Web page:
WASHINGTON (AP) — President Donald Trump appeared to be in a good mood Tuesday when he met privately with Senate Republicans, buoyed by primary election results and talks with North Korea, and bypassing any serious discussion of high-profile trouble spots in the administration.
Senators did not ask about a White House aide's crass remark of ailing GOP Sen. John McCain. They did not bring up special counsel Robert Mueller's probe into Russian election interference.
Instead, Trump joked and dropped one-liners during lunch, poking fun at senators of both parties in a wide-ranging 45-minute talk about the GOP tax cuts, the Iran nuclear deal and his upbeat assessment of the midterm election. He told them he so enjoyed West Virginia, where Republicans escaped an embarrassing primary setback last week, that he might move there after his time in the White House. He took a couple of questions.
But the Senate's top Republican, Majority Leader Mitch McConnell, of Kentucky, told reporters afterward the White House official who disparaged McCain "should apologize and should apologize publicly."
Trump's Capitol Hill lunch Tuesday with Senate Republicans comes as the White House and its GOP allies are trying to coalesce around a political message ahead of the midterm elections.
But much like when Trump was headed to the GOP Senate lunch to talk policy in October 2017, the White House agenda was eclipsed by another story.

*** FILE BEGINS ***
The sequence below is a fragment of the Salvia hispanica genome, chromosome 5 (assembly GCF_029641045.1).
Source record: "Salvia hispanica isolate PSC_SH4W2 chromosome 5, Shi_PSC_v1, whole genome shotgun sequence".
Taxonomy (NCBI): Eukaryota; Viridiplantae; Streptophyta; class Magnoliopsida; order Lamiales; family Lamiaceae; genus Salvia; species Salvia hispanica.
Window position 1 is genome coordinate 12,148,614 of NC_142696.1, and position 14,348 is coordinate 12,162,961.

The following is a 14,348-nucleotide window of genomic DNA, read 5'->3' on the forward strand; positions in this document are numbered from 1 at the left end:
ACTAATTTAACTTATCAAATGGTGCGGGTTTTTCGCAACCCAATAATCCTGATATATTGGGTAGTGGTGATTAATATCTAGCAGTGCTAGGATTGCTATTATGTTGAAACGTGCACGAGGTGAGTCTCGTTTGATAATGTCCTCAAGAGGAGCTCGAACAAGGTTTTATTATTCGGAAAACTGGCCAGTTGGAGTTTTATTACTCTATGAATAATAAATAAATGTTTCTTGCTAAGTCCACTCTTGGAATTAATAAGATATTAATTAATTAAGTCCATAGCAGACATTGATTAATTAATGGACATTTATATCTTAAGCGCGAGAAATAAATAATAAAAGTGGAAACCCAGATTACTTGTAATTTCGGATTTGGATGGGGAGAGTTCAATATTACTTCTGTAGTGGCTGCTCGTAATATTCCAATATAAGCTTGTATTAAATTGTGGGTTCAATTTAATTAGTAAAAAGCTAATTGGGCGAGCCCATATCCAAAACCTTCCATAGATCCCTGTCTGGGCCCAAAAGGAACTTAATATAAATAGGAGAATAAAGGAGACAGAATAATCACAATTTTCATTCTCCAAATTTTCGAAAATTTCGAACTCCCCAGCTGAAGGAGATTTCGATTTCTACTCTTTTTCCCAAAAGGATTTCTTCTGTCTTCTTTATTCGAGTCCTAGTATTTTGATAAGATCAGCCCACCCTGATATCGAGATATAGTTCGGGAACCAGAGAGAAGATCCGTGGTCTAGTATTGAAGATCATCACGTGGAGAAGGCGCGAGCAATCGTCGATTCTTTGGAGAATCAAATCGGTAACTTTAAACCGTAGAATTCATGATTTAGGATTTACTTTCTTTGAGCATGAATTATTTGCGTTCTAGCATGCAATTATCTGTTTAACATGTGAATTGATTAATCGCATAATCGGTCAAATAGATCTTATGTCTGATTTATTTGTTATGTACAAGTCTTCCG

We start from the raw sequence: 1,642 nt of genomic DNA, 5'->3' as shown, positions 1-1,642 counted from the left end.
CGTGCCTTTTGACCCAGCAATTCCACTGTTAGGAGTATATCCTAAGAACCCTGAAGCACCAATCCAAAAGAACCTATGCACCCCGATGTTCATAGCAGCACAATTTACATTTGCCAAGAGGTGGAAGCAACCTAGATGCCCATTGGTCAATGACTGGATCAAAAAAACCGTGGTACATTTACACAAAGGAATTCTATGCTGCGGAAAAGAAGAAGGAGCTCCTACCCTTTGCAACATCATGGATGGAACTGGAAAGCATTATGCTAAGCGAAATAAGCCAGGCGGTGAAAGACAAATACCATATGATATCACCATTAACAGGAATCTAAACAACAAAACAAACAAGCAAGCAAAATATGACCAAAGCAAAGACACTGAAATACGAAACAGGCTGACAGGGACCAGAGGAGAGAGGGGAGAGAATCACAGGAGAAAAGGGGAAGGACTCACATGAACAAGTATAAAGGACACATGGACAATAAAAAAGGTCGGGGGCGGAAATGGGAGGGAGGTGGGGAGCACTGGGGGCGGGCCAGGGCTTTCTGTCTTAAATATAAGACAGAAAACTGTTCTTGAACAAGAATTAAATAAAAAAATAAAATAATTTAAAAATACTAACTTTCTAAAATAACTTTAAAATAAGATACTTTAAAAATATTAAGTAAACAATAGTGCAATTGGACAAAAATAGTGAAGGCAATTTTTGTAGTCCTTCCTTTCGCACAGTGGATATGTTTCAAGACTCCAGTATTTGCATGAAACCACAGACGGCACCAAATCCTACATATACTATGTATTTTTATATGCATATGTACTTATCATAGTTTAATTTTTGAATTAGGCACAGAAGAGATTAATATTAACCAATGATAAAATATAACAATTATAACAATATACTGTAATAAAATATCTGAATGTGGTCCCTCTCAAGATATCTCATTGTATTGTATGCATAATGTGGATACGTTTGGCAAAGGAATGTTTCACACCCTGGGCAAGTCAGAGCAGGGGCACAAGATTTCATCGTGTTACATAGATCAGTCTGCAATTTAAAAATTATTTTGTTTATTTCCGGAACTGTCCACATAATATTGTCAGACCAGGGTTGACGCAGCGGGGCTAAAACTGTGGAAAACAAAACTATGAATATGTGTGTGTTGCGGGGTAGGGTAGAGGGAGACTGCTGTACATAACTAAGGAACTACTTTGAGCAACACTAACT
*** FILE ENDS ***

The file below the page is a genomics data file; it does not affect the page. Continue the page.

During a closed-door meeting last week, White House communications aide Kelly Sadler dismissed McCain's opposition to CIA nominee Gina Haspel by saying of the Arizona Republican: "He's dying anyway." The 81-year-old McCain was diagnosed in July with glioblastoma, an aggressive form of brain cancer.
Sadler has apologized to the McCain family privately, but McCain's daughter has asked for a public apology. Several GOP senators have also said the administration should apologize. But the White House, which has appeared more focused on the leak of the McCain comment instead of its substance, has said it has dealt with the matter internally — but has refused to say how.
Senators did not press the issue. "That's not what we do in these meetings," Sen. Bob Corker, R-Tenn., told reporters. "No one would have ever brought up something like that."
It was familiar terrain. Last fall, Trump was feuding with Corker when he arrived for lunch having tweeted that the powerful chairman of the Foreign Relations panel couldn't get elected dog catcher. Corker has decided not to seek re-election.
Senators appear to have long given up on trying to change Trump and are increasingly relying on the president to help protect the GOP's slim 51-49 majority in the Senate this fall.
Sen. John Kennedy, R-La., said the president told them he was "very confident" about the midterms. Trump told them he "loved West Virginia," so much so that he might move there some day. "He said that," Kennedy said.